Zach Parise sat in the Ontario offices of his agents two years ago. He was about to commit the next 13 years of his life to one NHL organization and wanted an education, not about each suitor’s current roster but about how their team would look several years down the road.
Parise’s emphasis on the long-term future of each team was why he was especially intrigued by the list of Wild prospects, which included such unproven names as Mikael Granlund, Charlie Coyle and Jonas Brodin.
Two years after Parise joined the Wild as a free agent, the prospects’ promise is blossoming, giving the team a chance to reach the NHL’s pinnacle sooner rather than later.
Many teams have talented youngsters, but Parise’s rationale for signing in Minnesota with tag-team partner Ryan Suter is the same reason Thomas Vanek scoffed at seven-year offers and signed for three years with the Wild.
Vanek examined the Wild roster, and said it reminded him of his Buffalo team that went to the Eastern Conference finals in 2006. The Sabres had young guys like Vanek, Jason Pominville and Ryan Miller, but older players Chris Drury, Daniel Briere and Mike Grier were guiding the way.
“It is so huge when you’re part of four or five young guys who can grow together in the same organization,” Vanek said. “It was important to lean on each other because it wasn’t one of us or two of us that needed to make an immediate impact. We could slowly grow into the players I think we are today.”
Minnesota has the veterans — guys like Parise, Suter, Vanek, Pominville and captain Mikko Koivu, who are all married with children and live in the suburbs.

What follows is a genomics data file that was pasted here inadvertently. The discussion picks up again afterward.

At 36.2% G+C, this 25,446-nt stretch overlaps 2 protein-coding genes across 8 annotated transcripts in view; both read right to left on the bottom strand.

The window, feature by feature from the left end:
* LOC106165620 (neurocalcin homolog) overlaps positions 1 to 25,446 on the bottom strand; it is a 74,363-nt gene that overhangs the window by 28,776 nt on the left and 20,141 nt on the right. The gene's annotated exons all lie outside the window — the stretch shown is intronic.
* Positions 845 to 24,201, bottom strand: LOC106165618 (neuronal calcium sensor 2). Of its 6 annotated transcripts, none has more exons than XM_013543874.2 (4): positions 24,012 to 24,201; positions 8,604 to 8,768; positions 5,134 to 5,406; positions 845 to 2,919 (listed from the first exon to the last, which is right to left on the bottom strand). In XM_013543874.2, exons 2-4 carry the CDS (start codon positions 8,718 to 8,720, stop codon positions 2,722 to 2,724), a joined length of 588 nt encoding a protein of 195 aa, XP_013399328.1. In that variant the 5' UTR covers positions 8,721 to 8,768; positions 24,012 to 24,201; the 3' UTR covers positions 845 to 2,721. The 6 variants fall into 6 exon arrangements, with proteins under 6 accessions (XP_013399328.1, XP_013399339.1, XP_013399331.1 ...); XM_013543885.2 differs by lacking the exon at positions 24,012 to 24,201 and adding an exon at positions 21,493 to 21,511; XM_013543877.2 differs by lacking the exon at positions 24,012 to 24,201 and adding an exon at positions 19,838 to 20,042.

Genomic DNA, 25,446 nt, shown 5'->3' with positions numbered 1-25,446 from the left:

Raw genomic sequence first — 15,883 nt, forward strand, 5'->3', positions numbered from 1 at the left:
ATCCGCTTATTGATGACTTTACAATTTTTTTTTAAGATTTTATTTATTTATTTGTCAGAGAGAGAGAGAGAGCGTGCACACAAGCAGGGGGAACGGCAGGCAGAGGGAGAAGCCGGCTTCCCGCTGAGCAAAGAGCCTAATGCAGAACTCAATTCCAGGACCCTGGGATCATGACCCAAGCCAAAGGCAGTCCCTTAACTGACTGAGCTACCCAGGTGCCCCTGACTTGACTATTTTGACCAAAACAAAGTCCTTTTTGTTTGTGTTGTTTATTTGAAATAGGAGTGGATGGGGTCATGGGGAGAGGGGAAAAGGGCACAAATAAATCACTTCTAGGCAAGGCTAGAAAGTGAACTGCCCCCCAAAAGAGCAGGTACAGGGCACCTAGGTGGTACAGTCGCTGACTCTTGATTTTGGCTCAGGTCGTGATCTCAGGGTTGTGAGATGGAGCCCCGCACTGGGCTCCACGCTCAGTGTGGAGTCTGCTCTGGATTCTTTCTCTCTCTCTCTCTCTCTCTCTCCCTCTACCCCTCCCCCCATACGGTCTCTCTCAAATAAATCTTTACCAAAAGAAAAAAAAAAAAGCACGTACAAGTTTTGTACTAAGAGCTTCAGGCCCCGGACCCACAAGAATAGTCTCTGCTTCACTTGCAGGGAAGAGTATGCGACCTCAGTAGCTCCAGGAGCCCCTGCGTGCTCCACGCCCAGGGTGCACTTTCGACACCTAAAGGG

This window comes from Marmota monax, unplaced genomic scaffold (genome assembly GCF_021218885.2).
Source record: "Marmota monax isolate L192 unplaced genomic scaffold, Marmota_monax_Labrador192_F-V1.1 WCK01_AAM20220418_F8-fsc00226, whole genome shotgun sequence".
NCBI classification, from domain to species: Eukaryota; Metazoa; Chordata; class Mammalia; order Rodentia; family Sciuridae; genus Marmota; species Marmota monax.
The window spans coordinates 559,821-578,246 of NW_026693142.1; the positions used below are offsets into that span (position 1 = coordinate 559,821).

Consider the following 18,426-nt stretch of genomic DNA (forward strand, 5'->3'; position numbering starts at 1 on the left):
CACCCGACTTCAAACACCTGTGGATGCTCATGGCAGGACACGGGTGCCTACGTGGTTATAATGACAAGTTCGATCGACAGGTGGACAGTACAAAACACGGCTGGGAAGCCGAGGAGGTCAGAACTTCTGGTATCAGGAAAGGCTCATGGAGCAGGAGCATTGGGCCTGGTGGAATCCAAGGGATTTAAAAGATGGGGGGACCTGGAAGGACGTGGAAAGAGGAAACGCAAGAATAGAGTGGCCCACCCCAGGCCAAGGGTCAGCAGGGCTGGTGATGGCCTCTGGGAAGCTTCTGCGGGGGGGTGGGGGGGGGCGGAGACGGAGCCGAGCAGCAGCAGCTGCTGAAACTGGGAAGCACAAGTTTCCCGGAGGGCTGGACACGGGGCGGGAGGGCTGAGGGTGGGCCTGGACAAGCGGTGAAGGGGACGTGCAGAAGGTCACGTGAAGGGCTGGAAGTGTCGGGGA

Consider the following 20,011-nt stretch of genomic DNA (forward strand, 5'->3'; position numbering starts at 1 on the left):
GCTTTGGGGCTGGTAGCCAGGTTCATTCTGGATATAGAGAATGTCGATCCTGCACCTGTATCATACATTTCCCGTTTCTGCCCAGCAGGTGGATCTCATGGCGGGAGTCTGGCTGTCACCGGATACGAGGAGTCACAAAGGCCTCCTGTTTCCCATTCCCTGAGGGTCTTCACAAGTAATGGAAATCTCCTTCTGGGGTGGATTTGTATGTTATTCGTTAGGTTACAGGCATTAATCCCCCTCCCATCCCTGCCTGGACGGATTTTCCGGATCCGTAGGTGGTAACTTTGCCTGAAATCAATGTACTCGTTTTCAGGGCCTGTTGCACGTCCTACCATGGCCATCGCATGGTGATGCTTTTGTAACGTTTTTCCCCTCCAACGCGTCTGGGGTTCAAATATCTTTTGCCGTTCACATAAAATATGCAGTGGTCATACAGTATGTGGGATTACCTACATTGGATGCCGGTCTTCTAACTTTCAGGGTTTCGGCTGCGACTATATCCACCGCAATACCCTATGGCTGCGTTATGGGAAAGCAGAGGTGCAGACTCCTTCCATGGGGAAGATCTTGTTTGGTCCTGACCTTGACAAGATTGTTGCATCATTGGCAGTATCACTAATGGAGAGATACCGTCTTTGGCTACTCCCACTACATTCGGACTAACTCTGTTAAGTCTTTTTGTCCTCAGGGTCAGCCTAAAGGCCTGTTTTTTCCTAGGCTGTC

And then it has the single guys, the talented youngsters who are growing together and hanging out together in their downtown Minneapolis neighborhood.
Granlund, Coyle, Brodin, Nino Niederreiter and Erik Haula go to Vikings and Timberwolves games together, grab dinner together, play video games together. They carpool to games, eat pregame meals together.
“And we push each other every day,” Niederreiter said. “We’re not jealous of each other, but when you see Granny do great things or Chucky do great things, you want to do great things.”
Look at the impact each made in last season’s playoffs: Granlund scoring a pivotal Game 3 overtime winner against Colorado and blocking three shots in the waning seconds of Game 4; Coyle scoring three goals and seven points and secretly playing with two separated shoulders; Brodin logging 24 minutes a night and helping the Wild’s transition game motor; Haula scoring four times and stunning the Blackhawks with his speed; and of course Niederreiter, who set up Jared Spurgeon’s tying goal in Game 7 before delivering the Wild its first playoff series victory in 11 years with an overtime winner.
The Wild begins the season Thursday night with high hopes resting on the potential of the five players who broke out last spring.
Intelligence on ice: Jonas Brodin
Age: 21. Position: Defense Born: Karlstad, Sweden Drafted: 10th overall, 2011
The soft-spoken Brodin is “secretly funny,” Coyle said. “He doesn’t say much, so whenever he opens his mouth, it’s usually something funny. He has us laughing.”
Said Granlund: “Swedes and Finns usually don’t like each other, but Brodes is one of my best buddies. He’s also so, so good.”